Monthly Archives: October 2012

As Good An Explanation As Any

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There is another kind of hunter, who never carries a weapon, who always sees the wildlife around him. He goes forth to discover and admire, not to kill. And since all living things, even plants, like to be loved and told how wonderful they are, they are not reluctant about showing themselves when this person comes along.

— Alexander Key

Heh. Just tripped over this quote and liked it. Call me sentimental, but frankly, when people ask me how I manage to see so many things in the garden, this is as good an explanation as any.

(Mind you, I would also accept “entertainment value” as an explanation, since lord knows, it’s not stealth or skill that’s doing it. For all I know, the caterpillars are having a good snicker behind my back… )

Glorious

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“Is Glorious—um—a usual sort of name for wolves?” asked Summer timidly.

“Yes,” said the wolf. “My sister is Strong and my brother is Splendid. We call ourselves what we are, or wish to be, or could be again.”

 

Fall is in full swing, and damn, it’s glorious.

This was Thursday:

NC Botanical Garden

Today it’s overcast, by contrast, and fairly breezy.

View over the back gate

You get that occasional wash of cool air, and then all the yellow leaves from the pin-oak and the hickories come drifting down around you. The wild grape has gone bright yellow and the paw-paw has shed all its leaves already. The sweet-gum is making up for being an obnoxious shedder of caltrops the rest of the year, and one of the other oaks is going burgundy. The ground is the color of a red fox. (One of which I saw trotting by the other day, and of course you can’t move for deer. Haven’t seen the wild turkeys yet this fall, but they’re probably out there somewhere.)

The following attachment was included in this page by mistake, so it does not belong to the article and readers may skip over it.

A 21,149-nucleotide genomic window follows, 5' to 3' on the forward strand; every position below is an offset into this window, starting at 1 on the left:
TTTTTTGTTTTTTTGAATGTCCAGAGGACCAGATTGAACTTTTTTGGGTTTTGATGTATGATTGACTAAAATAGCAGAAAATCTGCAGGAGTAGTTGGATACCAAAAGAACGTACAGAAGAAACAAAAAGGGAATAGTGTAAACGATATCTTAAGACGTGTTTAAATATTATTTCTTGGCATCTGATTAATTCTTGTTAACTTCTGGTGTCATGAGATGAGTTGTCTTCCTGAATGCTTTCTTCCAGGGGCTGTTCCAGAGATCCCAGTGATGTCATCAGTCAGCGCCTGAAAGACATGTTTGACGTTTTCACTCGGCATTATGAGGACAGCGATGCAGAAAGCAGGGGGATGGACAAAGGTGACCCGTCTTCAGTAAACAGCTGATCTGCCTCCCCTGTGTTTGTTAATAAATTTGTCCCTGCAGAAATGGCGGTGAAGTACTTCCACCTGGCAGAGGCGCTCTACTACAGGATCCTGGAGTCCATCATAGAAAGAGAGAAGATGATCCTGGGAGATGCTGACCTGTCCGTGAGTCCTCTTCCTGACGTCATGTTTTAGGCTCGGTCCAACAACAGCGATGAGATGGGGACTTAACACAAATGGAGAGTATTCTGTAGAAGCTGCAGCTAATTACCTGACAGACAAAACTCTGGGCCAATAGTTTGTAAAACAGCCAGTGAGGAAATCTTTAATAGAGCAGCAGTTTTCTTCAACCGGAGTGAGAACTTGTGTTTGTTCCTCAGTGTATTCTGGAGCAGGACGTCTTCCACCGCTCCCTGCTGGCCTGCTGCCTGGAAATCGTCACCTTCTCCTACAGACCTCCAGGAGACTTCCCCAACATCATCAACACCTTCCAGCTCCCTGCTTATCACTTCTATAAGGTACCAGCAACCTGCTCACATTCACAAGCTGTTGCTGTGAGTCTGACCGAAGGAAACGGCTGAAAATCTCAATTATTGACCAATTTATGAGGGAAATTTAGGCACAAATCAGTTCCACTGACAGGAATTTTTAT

Days like this are just ridiculously glorious. “Crisp” was invented to describe this sort of weather. It’s nature’s equivalent of newly washed sheets. The air feels clean and–I don’t know, friendly, even to a gardener, who knows perfectly well that Nature is a mother.

We opened up all the windows until it got too cold. There is local cider in the fridge. I harvested the last onions for dinner tonight and the scarlet runner beans are drying on top of the toaster oven. (Not a big crop. You’re supposed to harvest them all year and eat them like string beans, but since I didn’t keep up with it, it’s just a couple of cups of dried beans now. But I’ve got enough to plant next year, and maybe we’ll get a nice side-dish out of it, at least.)